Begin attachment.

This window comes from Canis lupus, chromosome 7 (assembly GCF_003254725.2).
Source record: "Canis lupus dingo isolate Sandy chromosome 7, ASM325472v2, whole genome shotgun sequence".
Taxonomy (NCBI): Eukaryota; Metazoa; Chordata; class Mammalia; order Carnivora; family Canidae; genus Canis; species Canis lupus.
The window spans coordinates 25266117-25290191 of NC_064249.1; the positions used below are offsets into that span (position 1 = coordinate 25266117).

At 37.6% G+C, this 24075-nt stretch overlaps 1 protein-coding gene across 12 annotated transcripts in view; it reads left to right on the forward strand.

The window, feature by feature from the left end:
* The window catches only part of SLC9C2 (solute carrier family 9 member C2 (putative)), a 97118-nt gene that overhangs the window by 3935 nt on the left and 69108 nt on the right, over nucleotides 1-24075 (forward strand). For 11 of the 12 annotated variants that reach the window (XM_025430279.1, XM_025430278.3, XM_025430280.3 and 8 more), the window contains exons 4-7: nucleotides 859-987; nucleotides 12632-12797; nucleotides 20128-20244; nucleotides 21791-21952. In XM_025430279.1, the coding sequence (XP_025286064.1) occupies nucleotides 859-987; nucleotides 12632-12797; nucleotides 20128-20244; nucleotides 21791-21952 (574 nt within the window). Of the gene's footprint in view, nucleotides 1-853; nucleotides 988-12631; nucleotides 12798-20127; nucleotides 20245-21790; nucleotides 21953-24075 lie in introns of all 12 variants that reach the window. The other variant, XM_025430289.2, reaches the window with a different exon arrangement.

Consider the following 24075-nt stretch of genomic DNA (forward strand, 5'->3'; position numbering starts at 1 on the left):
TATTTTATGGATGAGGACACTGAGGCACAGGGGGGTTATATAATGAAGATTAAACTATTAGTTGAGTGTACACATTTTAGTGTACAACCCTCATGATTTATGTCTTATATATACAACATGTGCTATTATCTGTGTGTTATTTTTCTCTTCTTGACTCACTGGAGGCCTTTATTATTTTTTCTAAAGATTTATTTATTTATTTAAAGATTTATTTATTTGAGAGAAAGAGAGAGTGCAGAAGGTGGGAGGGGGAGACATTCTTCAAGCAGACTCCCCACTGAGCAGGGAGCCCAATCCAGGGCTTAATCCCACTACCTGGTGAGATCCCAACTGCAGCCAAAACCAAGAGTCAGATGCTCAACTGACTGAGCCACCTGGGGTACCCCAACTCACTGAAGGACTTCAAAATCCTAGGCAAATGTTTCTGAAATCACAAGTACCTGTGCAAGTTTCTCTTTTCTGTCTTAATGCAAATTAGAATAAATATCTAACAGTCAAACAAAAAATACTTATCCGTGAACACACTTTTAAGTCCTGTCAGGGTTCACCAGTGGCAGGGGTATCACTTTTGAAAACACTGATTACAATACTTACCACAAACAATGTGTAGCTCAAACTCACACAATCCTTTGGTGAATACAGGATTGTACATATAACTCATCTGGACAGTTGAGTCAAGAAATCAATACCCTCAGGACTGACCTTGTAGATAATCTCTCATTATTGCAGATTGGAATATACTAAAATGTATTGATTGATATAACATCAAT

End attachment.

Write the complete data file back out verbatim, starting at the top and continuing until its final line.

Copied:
This window comes from Canis lupus, chromosome 7 (assembly GCF_003254725.2).
Source record: "Canis lupus dingo isolate Sandy chromosome 7, ASM325472v2, whole genome shotgun sequence".
Taxonomy (NCBI): Eukaryota; Metazoa; Chordata; class Mammalia; order Carnivora; family Canidae; genus Canis; species Canis lupus.
The window spans coordinates 25266117-25290191 of NC_064249.1; the positions used below are offsets into that span (position 1 = coordinate 25266117).

At 37.6% G+C, this 24075-nt stretch overlaps 1 protein-coding gene across 12 annotated transcripts in view; it reads left to right on the forward strand.

The window, feature by feature from the left end:
* The window catches only part of SLC9C2 (solute carrier family 9 member C2 (putative)), a 97118-nt gene that overhangs the window by 3935 nt on the left and 69108 nt on the right, over nucleotides 1-24075 (forward strand). For 11 of the 12 annotated variants that reach the window (XM_025430279.1, XM_025430278.3, XM_025430280.3 and 8 more), the window contains exons 4-7: nucleotides 859-987; nucleotides 12632-12797; nucleotides 20128-20244; nucleotides 21791-21952. In XM_025430279.1, the coding sequence (XP_025286064.1) occupies nucleotides 859-987; nucleotides 12632-12797; nucleotides 20128-20244; nucleotides 21791-21952 (574 nt within the window). Of the gene's footprint in view, nucleotides 1-853; nucleotides 988-12631; nucleotides 12798-20127; nucleotides 20245-21790; nucleotides 21953-24075 lie in introns of all 12 variants that reach the window. The other variant, XM_025430289.2, reaches the window with a different exon arrangement.

Consider the following 24075-nt stretch of genomic DNA (forward strand, 5'->3'; position numbering starts at 1 on the left):
TATTTTATGGATGAGGACACTGAGGCACAGGGGGGTTATATAATGAAGATTAAACTATTAGTTGAGTGTACACATTTTAGTGTACAACCCTCATGATTTATGTCTTATATATACAACATGTGCTATTATCTGTGTGTTATTTTTCTCTTCTTGACTCACTGGAGGCCTTTATTATTTTTTCTAAAGATTTATTTATTTATTTAAAGATTTATTTATTTGAGAGAAAGAGAGAGTGCAGAAGGTGGGAGGGGGAGACATTCTTCAAGCAGACTCCCCACTGAGCAGGGAGCCCAATCCAGGGCTTAATCCCACTACCTGGTGAGATCCCAACTGCAGCCAAAACCAAGAGTCAGATGCTCAACTGACTGAGCCACCTGGGGTACCCCAACTCACTGAAGGACTTCAAAATCCTAGGCAAATGTTTCTGAAATCACAAGTACCTGTGCAAGTTTCTCTTTTCTGTCTTAATGCAAATTAGAATAAATATCTAACAGTCAAACAAAAAATACTTATCCGTGAACACACTTTTAAGTCCTGTCAGGGTTCACCAGTGGCAGGGGTATCACTTTTGAAAACACTGATTACAATACTTACCACAAACAATGTGTAGCTCAAACTCACACAATCCTTTGGTGAATACAGGATTGTACATATAACTCATCTGGACAGTTGAGTCAAGAAATCAATACCCTCAGGACTGACCTTGTAGATAATCTCTCATTATTGCAGATTGGAATATACTAAAATGTATTGATTGATATAACATCAAT